A Canada-based Vincentian activist has accused Prime Minister Ralph Gonsalves of having a personal conflict of interest in his government’s dealing with the government of Venezuela.
Marlon Bute, a former Unity Labour Party (ULP) member who broke ranks with the party a decade ago after he migrated to Canada, levelled the accusation in a call to Boom FM last Thursday when Gonsalves was the in-studio guest.
Last Thursday, St. Vincent and the Grenadines and two other CARICOM nations — Dominica, and Suriname — voted against a U.S.-sponsored resolution challenging the legitimacy of Nicolas Maduro’s second term in office.
Jamaica, St Lucia, Haiti, Bahamas, and Guyana, along with 14 other OAS members, voted for the resolution.
Trinidad and Tobago, St Kitts and Nevis, Antigua and Barbuda, Barbados, and Belize abstained from the vote, which saw the resolution defeated after 16 of the 34 members of the OAS voted against the resolution and 18 rejected it.
Kingstown said on Thursday it has “a deep sense of unease and apprehension” about recent developments in Venezuela, including the marches sponsored by opposing political forces the previous day in Caracas, which “can promote civil unrest within the country”.
Gonsalves has said his government is taking a principled stance, including consideration of international law, against interference in the internal affairs of Venezuela.
But Bute, in his conversation with Gonsalves, questioned his government’s motivation.
“The fact is that your interests are aligned to Maduro and Venezuela and that’s why, in my estimation, that you cannot vote otherwise because to vote for a resolution that would hasten the departure of Maduro will also hasten your departure,” Bute told the prime minister.
“I have articulated on a number of occasions that there is a three-tiered relationship with you and the Venezuela regime: one, the Gonsalves family allegedly has a property in Cane Garden that is leased to the Venezuelan government; two, party-to-party relationship where there is a resource and other support for your party from Maduro’s party; and, three hundreds of millions of dollars in PetroCaribe funds that we have not received any audits of.”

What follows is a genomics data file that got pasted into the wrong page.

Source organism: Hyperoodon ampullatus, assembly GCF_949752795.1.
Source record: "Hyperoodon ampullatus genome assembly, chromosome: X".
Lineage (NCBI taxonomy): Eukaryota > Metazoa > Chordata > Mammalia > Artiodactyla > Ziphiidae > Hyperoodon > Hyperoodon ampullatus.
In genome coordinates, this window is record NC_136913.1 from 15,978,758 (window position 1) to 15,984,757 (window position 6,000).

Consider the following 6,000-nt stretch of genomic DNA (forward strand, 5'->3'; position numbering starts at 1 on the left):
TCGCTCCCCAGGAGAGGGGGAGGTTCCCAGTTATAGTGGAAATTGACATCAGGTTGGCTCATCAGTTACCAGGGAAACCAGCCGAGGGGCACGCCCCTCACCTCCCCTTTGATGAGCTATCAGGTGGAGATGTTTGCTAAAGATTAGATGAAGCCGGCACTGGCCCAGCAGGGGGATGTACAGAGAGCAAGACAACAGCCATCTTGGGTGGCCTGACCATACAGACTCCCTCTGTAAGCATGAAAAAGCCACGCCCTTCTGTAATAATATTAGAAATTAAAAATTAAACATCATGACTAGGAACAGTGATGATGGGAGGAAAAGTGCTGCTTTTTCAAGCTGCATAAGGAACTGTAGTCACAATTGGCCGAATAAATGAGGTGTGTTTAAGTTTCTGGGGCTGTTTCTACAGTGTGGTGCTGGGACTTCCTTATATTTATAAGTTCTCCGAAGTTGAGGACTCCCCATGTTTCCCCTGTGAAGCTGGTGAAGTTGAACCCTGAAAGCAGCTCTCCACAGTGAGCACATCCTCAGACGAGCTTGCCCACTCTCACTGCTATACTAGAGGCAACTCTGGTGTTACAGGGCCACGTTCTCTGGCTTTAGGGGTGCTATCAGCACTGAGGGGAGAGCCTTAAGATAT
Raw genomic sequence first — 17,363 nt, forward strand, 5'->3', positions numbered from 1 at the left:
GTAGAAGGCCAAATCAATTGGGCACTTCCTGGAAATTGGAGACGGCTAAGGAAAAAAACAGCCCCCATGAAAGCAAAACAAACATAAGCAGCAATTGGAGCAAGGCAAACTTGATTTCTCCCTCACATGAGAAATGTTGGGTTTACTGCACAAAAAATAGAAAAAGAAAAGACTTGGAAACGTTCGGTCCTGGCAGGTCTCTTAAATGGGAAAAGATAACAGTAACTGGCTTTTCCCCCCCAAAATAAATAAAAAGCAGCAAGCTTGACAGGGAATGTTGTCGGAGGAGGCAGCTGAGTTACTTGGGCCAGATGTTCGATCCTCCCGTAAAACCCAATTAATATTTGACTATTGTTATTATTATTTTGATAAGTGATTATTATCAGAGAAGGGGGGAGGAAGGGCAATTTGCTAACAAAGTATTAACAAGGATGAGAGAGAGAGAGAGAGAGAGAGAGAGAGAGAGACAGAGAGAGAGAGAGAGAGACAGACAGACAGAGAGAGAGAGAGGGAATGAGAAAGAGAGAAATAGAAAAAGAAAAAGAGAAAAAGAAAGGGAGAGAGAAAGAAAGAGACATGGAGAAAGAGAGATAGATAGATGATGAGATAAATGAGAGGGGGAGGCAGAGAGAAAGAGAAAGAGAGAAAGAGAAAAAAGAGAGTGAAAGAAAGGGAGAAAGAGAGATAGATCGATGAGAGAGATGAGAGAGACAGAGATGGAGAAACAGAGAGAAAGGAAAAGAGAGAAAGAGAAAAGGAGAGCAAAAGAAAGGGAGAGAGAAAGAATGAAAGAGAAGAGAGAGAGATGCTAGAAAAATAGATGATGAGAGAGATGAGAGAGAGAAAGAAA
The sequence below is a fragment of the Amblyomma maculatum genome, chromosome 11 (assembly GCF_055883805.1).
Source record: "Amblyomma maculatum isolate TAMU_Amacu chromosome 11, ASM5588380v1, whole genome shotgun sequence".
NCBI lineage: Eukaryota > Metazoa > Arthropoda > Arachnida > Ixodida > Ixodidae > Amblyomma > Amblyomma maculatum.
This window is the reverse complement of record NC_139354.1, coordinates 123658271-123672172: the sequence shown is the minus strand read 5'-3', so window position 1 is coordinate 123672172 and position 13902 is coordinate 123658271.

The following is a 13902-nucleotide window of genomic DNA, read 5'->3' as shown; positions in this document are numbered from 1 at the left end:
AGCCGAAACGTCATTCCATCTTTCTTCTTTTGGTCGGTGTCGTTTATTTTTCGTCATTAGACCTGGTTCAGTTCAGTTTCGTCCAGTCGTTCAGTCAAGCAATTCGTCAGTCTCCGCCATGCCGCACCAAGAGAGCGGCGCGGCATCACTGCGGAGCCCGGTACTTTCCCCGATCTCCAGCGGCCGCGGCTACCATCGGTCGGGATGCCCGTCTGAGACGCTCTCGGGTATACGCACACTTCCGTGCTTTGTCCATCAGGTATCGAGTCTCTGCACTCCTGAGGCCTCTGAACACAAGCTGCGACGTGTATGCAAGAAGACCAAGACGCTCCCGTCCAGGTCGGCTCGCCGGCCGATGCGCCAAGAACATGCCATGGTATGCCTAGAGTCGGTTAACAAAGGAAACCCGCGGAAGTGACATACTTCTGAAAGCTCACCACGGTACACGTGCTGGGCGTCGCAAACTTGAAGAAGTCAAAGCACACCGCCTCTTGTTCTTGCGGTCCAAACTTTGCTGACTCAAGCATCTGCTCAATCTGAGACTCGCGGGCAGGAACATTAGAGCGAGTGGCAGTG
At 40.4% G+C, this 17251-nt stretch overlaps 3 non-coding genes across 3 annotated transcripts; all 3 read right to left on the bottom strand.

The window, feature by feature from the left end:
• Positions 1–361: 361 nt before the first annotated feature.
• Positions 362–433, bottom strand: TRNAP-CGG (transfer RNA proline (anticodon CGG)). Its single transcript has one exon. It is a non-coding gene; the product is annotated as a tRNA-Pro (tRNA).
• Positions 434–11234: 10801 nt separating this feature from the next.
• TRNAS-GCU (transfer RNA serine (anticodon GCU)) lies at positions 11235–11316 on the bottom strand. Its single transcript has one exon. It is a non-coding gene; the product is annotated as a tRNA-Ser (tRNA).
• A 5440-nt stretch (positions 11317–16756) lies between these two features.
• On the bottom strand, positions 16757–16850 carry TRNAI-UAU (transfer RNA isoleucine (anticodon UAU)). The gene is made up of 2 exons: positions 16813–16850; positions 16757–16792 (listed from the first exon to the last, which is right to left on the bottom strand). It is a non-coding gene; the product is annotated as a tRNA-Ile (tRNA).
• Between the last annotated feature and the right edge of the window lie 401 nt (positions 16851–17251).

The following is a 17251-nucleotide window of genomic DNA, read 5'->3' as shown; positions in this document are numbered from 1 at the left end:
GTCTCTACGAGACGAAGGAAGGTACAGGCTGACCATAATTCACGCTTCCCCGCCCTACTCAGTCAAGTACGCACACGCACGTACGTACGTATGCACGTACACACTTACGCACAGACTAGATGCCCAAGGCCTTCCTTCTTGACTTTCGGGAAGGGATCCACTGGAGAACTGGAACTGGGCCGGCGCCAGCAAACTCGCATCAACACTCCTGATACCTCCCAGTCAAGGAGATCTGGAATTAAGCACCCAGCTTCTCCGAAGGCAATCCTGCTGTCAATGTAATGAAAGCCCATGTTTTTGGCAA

Gonsalves, however, said that Bute was “talking foolishness”.
Bute, however, maintained that Gonsalves was acting in his own interest and not the interest of the Vincentians in SVG and those who live outside of the country.
The prime minister accused Bute of being absolutely dishonest, saying that the account has been given on the PetroCaribe funds.
“Go and look at the companies’ registry and you will see the account there for — the last account I think is for 2016 or 2017, audited, and the Director of Audit is supervising the last audit.”
Regarding the lease allegation, Gonsalves said:
“It is true that a property owned by my wife is rented by the [Venezuelan ambassador]. That is a public thing. There is a property where the embassy is – is owned by a prominent person in the NDP.”
The prime minister said that when a country abstains from voting on a resolution, this means that the country does not agree with it.
But the host of the programme, Dwight “Bing” Joseph, told the prime minister that that is not necessarily the case.
Gonsalves, however, said that abstaining means that a country does not agree and had a country agreed, it would have voted no.
The host said if the country disagreed they would have voted no.
“No, there might be reasons why you may not vote no. So I am saying that only five of the 14 CARICOM countries voted with the United States of America and that’s a fact,” the prime minister said.